All things bright and beautiful,
All creatures great and small,
All things wise and wonderful:
The Lord God made them all.
He gave us eyes to see them,
And lips that we might tell
How great is God Almighty,
Who has made all things well.
O son of Adam, when you see that your Lord, the Glorified, bestows His Favors on you while you disobey Him, you should fear Him (take warning that His Wrath may not turn those very blessings into misfortunes).
Do not feel ashamed to forgive and forget. Do not hurry over punishments and do not be pleased and do not be proud of your power to punish. Do not get angry and lose your temper quickly over the mistakes and failures of those over whom you rule. On the contrary, be patient and sympathetic with them. Anger and desire of vengeance are not going to be of much help to you in your administration. Never say to yourself, "I am their Lord, their ruler and all in all over them and that I must be obeyed submissively and humbly" because such a thought will unbalance your mind, will make you vain and arrogant, will weaken your faith in religion and will make you seek support of any power other than that of Allah . If you ever feel any pride or vanity on account of your sway and rule over your subjects then think of the supreme sway and rule of the Lord over the Universe, the extent of His creations, the supremacy of His Might and Glory, His Power to do things which you cannot even dream of doing and His control over you which is more dominating than that which you can ever achieve over anything around you. Such thoughts will cure your mental weakness, will keep you away from vanity and rebellion (against Allah), will reduce your arrogance and haughtiness and will take you back to the sanity which you had foolishly deserted... Try carefully to realize that a ruler can create goodwill in the minds of his subjects and can make them faithful and sincere to him only when he is kind and considerate to them, when he reduces their troubles, when he does not oppress them and when he never asks for things which are beyond their power. These are the principles which you should keep in mind and act upon.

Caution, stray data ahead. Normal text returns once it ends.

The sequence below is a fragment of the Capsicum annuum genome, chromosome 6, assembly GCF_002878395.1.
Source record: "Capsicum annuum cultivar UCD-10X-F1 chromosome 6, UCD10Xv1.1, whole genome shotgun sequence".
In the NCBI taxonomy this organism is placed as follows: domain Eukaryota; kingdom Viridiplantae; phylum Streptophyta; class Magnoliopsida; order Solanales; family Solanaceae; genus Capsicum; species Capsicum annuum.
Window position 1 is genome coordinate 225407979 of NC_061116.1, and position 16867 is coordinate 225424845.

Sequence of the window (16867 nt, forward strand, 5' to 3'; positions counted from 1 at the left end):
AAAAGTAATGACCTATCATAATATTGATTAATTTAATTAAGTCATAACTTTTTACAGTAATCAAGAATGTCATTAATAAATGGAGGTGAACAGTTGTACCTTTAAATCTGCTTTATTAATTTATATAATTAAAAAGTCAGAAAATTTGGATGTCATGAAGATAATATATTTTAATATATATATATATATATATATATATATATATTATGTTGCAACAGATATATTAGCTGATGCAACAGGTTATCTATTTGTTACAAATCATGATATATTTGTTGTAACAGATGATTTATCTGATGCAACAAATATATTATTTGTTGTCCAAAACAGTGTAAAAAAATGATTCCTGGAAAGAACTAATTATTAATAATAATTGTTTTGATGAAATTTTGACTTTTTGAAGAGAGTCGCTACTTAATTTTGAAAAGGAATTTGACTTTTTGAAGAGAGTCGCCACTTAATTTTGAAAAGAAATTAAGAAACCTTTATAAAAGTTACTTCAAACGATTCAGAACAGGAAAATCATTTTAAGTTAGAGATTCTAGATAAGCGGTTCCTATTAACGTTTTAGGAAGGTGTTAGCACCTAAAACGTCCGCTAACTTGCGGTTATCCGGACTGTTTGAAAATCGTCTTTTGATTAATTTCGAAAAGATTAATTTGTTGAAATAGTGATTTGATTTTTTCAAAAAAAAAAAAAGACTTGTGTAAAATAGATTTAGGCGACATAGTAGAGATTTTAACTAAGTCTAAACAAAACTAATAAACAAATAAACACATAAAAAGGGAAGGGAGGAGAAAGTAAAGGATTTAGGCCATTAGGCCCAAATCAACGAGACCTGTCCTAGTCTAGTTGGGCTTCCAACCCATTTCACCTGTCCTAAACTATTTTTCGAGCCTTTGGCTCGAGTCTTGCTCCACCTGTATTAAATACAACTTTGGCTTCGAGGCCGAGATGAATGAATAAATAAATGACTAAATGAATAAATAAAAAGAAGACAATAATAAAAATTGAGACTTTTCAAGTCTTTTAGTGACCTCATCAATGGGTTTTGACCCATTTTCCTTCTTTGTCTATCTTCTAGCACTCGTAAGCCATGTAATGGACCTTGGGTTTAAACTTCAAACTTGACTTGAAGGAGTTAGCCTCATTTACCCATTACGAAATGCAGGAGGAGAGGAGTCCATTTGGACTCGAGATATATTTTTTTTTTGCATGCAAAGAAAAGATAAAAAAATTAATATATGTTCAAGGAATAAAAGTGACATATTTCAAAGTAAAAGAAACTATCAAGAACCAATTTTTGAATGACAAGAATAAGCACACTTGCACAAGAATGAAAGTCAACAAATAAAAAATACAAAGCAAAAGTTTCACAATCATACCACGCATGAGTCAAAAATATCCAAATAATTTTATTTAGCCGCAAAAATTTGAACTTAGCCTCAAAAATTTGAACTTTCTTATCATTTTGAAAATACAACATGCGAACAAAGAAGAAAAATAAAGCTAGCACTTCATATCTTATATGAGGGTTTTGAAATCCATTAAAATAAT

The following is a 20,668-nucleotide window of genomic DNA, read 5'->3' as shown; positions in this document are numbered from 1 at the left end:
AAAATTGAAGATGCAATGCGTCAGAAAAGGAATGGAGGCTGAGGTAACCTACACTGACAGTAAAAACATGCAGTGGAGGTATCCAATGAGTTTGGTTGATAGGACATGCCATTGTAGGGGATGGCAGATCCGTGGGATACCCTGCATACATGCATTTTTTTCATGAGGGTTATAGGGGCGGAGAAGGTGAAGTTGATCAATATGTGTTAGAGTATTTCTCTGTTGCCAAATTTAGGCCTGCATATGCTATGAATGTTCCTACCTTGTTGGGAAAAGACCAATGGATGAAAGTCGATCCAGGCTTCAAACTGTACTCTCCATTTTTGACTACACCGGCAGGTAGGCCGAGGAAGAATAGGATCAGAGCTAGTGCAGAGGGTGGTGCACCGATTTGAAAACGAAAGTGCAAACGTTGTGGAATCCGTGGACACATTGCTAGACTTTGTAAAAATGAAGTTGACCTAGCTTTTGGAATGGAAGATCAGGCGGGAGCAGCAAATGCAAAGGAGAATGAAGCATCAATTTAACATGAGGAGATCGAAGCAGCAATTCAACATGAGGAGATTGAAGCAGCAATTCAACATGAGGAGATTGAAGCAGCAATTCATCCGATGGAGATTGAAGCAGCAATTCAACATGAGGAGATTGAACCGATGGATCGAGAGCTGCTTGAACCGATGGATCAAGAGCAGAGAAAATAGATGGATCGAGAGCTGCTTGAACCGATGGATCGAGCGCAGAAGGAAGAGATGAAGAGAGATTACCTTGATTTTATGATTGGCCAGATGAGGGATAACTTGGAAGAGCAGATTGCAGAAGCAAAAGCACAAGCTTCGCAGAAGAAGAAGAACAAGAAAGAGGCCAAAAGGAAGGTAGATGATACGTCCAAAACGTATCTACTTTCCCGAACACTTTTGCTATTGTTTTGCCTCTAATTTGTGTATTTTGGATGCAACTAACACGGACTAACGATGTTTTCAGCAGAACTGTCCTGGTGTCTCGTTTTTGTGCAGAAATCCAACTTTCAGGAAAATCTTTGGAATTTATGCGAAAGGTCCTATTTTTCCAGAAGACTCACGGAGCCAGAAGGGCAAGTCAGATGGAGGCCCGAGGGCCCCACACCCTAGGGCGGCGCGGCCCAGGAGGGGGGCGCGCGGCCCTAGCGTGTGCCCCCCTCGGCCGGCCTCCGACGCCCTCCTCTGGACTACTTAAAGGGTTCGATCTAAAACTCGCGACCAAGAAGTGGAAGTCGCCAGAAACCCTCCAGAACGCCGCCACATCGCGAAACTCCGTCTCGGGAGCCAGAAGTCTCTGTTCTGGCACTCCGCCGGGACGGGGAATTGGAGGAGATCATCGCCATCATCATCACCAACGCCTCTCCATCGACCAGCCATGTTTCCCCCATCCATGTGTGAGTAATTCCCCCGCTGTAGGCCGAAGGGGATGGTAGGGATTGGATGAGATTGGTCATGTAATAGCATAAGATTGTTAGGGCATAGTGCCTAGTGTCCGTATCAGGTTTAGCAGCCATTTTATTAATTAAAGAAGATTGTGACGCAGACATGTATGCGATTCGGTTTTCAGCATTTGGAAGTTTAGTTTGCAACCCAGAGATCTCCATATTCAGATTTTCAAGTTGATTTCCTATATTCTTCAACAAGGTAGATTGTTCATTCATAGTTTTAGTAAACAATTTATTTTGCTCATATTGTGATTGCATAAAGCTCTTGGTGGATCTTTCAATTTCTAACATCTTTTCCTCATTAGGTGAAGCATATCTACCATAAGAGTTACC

The Lord Jesus Christ would have the whole world to know, that though He pardons sin, He will not protect it.
Neither angel, nor archangel, nor yet even the Lord Himself (who alone can say "I am with you"), can, when we have sinned, release us, unless we bring repentance with us.
Thus Angels' Bread is made
The Bread of man today:
The Living Bread from Heaven
With figures doth away:
O wondrous gift indeed!
The poor and lowly may
Upon their Lord and Master feed.
Religion has never, in any period, sustained itself except by the instrumentality of the tongue of fire. Only where some men, more or less imbued with this primitive power, have spoken the words of the Lord, not with " the words which man's wisdom teacheth, but which the Holy Ghost teacheth," have sinners been converted, and saints prompted to a saintlier life.
What is the use of believing, if the dost blaspheme? Thou adorest Him as Head, and dost blaspheme Him in His body. He loves His body. Thou canst cut thyself off from the body, but the Head does not detach itself from its body. "Thou dost honor me in vain," He cries from heaven, "thou dost honor Me in vain!" If someone wished to kiss thy cheek, but insisted at the same time on trampling thy feet; if with his hailed boots he were to crush thy feet as he tries to hold thy head and kiss thee, wouldst thou not interrupt his expression of respect and cry out: "What are thou doing, man? Thou art trampling upon me!" ...